We invite you to a concert, during which the winner of this year’s International Violin Competition Joseph Joachim in Hanover, Maria Ioudenitch, will perform together with the NFM Leopoldinum Orchestra. The repertoire features well-known works from the Classical and Romantic eras, although the artists will also present a piece by a respected composer of our time, Vivian Fung.
The first one will be Violin Concerto No. 4 in G major, Hob. VIIa: 4 by Joseph Haydn, distinguished by exceptional lightness and clarity of form. The solo violin part makes its score eagerly used by generations of young musicians. Although Haydn’s concertos were not as abundant as his quartets or symphonies, the concertos continue to enjoy unflagging interest. The one-movement Symphony No. 10 in B minor by Felix Mendelssohn, written for strings, is basically an equally subtle and expressive composition. It was created when the artist was only fourteen years old and was still studying with his master, Carl Friedrich Zelter, at the Singspiel Akademie in Berlin. It clearly shows inspiration from Carl Philipp Emanuel Bach's string symphonies or the compositional style of Haydn.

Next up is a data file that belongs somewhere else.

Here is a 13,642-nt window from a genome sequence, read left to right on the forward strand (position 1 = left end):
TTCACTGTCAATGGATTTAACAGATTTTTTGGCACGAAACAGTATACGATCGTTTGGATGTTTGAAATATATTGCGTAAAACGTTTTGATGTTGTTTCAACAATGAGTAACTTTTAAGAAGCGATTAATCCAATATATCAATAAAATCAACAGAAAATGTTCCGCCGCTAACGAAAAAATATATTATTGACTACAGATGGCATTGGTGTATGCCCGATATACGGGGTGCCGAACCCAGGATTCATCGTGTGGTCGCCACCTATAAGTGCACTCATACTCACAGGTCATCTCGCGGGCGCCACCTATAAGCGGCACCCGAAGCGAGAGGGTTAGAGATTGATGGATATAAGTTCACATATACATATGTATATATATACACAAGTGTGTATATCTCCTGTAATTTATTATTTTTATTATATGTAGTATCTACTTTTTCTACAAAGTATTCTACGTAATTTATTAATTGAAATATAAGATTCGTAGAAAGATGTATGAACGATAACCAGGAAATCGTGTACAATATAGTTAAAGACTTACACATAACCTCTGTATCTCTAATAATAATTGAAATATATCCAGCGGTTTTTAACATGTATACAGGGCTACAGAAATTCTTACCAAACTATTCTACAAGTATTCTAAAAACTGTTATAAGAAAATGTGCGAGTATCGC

Tonight we will also listen to a work by Vivian Fung, entitled String Sinfonietta. The composer herself talks about its strong connections with Chinese and Indonesian folk music. Patterns taken from exotic folklore in a synthesis with figurative melodic lines of individual parts produce an impressive and subtle form. The concert will end with the brilliant Introduction and Rondo Capriccioso op. 28 by Camille Saint-Saëns, composed in 1863 for the violin virtuoso Pablo de Sarasate, who a few years later took part in the premiere of the piece at the famous Salle Pleyel in Paris. “That my violin music has been so successful, I owe it to him. He has been the greatest violinist of his time and everywhere performed my pieces that were unknown to the world,” is how Saint-Saëns lauded his great friend Sarasate.